Let’s just say I’ve never been a clothes horse.
I was thinking about this today when my friend Steve Graham posted on Facebook a very funny description of his fruitless search for an acceptable new pair of pants—oh, how I sympathize! It was hard enough finding decent, comfortable clothes when I lived in the USA, but here in Brazil it’s well-nigh impossible.
The women’s clothes here are either riddled with spandex (hate, hate) or covered with studs, embroidery, appliqués or a ton of other doodads (despise, despise). The women’s pants (including shorts and pjs) have waists that start just above the pubic bone (so uncomfortable) and are usually very form-fitting (aka pinchy tight).
Even T-shirts aren’t exempt from decorations, printed mottoes in bad English, and necks so wide that one of your shoulders is always hanging out whether you want it to or not.
And then there are the underpants. I don’t even want to go there. I still order mine from the USA, I confess. The G-strings are bad enough, but even the so-called “regular panties” have no room for a normal butt, and are always getting stuck you-know-where.
My first act of revolt was to start buying clothes in the men’s and boy’s department. I actually did find a couple of decent pairs of pants (I don’t wear jeans—too stiff and hot) and some plain T-shirts. So now my wardrobe plays out like this:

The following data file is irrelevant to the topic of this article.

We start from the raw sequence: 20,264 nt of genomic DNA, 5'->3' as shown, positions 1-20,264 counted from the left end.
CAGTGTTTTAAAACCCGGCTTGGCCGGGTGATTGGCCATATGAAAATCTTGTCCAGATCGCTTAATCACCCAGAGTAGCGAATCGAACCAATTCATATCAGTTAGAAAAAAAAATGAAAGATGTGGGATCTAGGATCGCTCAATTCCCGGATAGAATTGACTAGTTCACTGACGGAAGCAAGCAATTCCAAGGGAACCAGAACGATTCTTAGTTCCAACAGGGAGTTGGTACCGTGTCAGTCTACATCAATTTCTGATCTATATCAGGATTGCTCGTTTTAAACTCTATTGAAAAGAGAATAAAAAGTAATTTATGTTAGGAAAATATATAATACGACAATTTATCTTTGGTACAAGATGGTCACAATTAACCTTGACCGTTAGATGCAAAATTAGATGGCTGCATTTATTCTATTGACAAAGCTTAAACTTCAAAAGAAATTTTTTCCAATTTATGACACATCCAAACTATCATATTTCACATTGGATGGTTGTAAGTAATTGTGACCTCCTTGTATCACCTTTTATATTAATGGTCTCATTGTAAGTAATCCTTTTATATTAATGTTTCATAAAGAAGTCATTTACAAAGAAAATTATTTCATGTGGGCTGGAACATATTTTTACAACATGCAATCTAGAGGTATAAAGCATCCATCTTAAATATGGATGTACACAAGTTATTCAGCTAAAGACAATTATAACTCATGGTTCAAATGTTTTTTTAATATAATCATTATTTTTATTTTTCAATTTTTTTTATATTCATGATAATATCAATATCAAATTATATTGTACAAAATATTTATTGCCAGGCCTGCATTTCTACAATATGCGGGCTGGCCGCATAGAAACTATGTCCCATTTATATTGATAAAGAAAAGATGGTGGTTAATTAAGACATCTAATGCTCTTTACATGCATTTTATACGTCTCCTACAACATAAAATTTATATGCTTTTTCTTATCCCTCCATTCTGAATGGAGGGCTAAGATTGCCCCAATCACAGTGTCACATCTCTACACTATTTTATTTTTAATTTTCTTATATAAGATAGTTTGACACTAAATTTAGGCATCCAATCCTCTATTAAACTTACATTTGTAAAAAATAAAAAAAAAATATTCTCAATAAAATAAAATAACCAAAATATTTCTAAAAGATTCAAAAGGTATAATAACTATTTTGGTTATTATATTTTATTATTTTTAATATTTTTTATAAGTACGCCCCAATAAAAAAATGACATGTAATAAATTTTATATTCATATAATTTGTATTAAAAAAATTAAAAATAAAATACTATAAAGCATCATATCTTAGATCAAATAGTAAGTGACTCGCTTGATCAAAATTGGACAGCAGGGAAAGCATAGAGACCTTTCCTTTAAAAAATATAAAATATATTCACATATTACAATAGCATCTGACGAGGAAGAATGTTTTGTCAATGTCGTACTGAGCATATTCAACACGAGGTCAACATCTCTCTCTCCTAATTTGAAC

Winter: slacks, long-sleeved T-shirts
Summer: men’s boxer shorts, short-sleeved T-shirts or tank tops
But I still long for a simple pair of cotton pants with a draw string or an elastic waist. I’ve been searching for them among the websites for medical scrubs, but most of them are at least 50% polyester. Sigh.
On the up side, though, Brazilians do have some funny names for clothes. Strapless tops or dresses are called “tomara que caia,” which means “I hope it falls down,” and men’s boxer shorts are “samba-canção”— an old-style of music, meaning that only geezers wear them.
Funny thing is that I really enjoy looking at high-fashion clothes at the runway shows in São Paulo and Rio—but to me those aren’t actually clothes, they’re art. That’s different.
For my day-to-day wear, I want something super comfortable that’s almost like wearing nothing. Or maybe I should just wear nothing (when I’m inside, of course). Or maybe not. I remember one time my mother decided that she would do all her housework in the nude in the summertime. That lasted for exactly one day. She said it made her feel “too vulnerable.” So much for nudism. I’ll just suck it up and stick with my boxer shorts, plain pants and T-shirts.